Nigeria court accuses two men of al Qaeda links
ABUJA: A Nigerian court on Thursday accused two men of having links with al Qaeda in the Arabian Peninsula and of receiving funds from the militant group, court papers said.
Olaniyi Babafemi Lawal, 31, and Luqman Babatunde, 30, were also accused of planning to use the money “to recruit and transport prospective members of a terrorist group to Yemen”.
Militant group al Qaeda in the Arabian Peninsula (AQAP) is mainly active in Yemen and Saudi Arabia.
Nigeria – Africa’s most populous nation, split between a mainly Christian south and a predominantly Muslim north – has bit hit by a series of deadly attacks blamed on another militant group, Boko Haram.
The accused pleaded not guilty to the six-count charge and the Abuja federal high court adjourned until October 2. Judge Gladys Olotu ordered their remand in prison until then.
The two were accused of receiving “monies in Saudi riyals and US dollars equivalent to one million naira (about $6,200; 5,000 euros) from a terrorist organisation known as al Qaeda in the Arabian Peninsula,” court papers said.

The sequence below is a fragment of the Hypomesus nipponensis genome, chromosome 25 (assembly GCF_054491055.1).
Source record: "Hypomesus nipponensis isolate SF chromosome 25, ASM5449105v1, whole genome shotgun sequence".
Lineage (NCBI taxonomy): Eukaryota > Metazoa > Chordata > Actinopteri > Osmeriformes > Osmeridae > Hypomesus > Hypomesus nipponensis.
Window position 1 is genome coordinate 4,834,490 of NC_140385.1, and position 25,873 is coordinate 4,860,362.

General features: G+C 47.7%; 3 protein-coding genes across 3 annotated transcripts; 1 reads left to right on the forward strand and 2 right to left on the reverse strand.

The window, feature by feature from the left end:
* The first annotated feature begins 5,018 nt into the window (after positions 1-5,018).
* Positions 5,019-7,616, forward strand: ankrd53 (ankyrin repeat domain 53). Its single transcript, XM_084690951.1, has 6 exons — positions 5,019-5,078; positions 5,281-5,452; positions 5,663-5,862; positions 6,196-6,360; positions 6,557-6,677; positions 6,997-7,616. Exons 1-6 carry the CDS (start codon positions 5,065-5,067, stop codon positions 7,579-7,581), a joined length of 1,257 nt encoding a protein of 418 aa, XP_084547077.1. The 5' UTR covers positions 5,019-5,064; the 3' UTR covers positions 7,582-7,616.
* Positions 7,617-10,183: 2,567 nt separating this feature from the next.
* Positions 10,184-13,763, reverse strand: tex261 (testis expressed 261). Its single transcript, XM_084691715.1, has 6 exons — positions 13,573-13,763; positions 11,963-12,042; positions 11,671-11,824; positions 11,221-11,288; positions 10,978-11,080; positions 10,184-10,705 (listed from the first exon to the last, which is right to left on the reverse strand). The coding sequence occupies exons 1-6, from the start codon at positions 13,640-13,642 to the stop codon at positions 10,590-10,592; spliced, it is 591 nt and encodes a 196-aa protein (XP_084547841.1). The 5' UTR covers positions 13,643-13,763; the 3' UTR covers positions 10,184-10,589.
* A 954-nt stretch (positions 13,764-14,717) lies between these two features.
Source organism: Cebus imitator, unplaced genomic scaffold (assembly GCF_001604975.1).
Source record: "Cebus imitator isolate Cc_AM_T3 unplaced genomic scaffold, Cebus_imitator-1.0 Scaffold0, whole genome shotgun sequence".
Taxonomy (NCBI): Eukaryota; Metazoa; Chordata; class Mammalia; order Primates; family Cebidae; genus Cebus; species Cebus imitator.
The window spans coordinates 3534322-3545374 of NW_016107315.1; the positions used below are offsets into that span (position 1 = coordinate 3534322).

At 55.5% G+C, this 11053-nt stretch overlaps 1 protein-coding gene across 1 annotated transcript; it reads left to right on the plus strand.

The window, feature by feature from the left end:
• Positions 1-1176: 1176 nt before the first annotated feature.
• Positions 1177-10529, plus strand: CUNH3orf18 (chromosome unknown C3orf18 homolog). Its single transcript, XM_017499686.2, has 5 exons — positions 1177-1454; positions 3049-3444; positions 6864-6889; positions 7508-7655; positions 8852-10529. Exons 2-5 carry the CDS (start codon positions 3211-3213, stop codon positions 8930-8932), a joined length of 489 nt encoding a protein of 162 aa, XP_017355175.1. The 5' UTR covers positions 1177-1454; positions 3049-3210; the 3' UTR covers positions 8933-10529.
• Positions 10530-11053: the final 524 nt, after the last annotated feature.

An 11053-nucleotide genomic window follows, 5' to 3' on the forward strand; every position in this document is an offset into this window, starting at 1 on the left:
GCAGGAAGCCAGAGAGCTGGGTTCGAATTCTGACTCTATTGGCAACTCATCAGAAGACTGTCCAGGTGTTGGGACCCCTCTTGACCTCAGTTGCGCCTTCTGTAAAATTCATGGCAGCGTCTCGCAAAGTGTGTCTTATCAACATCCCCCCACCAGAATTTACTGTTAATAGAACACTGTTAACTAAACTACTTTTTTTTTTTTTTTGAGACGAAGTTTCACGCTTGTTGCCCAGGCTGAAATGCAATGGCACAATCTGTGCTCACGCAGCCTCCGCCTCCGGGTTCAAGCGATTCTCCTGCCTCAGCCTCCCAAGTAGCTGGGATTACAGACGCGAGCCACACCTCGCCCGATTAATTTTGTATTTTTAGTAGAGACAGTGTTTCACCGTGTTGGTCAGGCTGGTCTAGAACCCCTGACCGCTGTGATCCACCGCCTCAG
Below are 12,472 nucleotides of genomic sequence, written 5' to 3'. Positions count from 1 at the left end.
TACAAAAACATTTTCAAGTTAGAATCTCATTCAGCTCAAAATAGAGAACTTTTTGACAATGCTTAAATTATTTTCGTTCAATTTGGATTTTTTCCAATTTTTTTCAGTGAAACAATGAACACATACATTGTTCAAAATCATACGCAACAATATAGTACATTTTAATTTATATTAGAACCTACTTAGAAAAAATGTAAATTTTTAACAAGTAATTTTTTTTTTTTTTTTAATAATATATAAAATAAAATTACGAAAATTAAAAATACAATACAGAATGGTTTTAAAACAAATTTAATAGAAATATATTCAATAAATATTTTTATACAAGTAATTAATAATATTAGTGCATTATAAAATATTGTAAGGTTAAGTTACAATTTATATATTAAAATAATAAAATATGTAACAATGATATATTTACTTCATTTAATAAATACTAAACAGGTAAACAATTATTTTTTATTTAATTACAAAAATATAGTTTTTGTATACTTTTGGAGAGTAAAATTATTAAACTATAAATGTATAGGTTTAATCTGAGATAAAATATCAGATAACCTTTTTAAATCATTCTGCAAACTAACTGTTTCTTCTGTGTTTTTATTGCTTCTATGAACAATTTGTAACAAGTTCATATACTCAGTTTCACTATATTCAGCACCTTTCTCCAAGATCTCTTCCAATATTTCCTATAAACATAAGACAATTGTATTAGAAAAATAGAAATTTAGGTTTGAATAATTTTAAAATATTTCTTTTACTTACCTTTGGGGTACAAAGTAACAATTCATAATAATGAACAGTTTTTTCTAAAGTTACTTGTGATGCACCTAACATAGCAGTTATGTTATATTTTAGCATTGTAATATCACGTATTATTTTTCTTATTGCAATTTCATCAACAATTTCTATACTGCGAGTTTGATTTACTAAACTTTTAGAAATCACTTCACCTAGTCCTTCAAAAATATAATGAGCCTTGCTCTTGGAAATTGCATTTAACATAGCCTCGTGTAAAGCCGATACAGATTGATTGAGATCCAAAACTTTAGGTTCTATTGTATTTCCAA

They were also accused of planning to use the money “to recruit and transport prospective members of a terrorist group to Yemen,” violating Nigeria’s anti-terrorism law, it said.
Other charges leveled at the men included arranging “a meeting which you know is connected with an act of terrorism” and providing logistics for the same purpose, the papers said.
Boko Haram, which has previously threatened to strike US interests, has claimed attacks that have killed more than 1,000 people since mid-2009.
It is responsible for scores of attacks in recent months and has repeatedly attacked churches, typically on Sundays and holidays.
Last month, Washington designated three Boko Haram leaders as global terrorists; a move it said was aimed to help stem the violence in Nigeria.
Nigeria’s Khalid al-Barnawi, labeled a “global terrorist” by the US government, is alleged to be an al Qaeda-linked militant with Boko Haram ties involved in foreigners’ abductions.
A statement from the US State Department described Barnawi as tied to Boko Haram and with “close links to al Qaeda in the Islamic Maghreb,” or al Qaeda’s north African branch.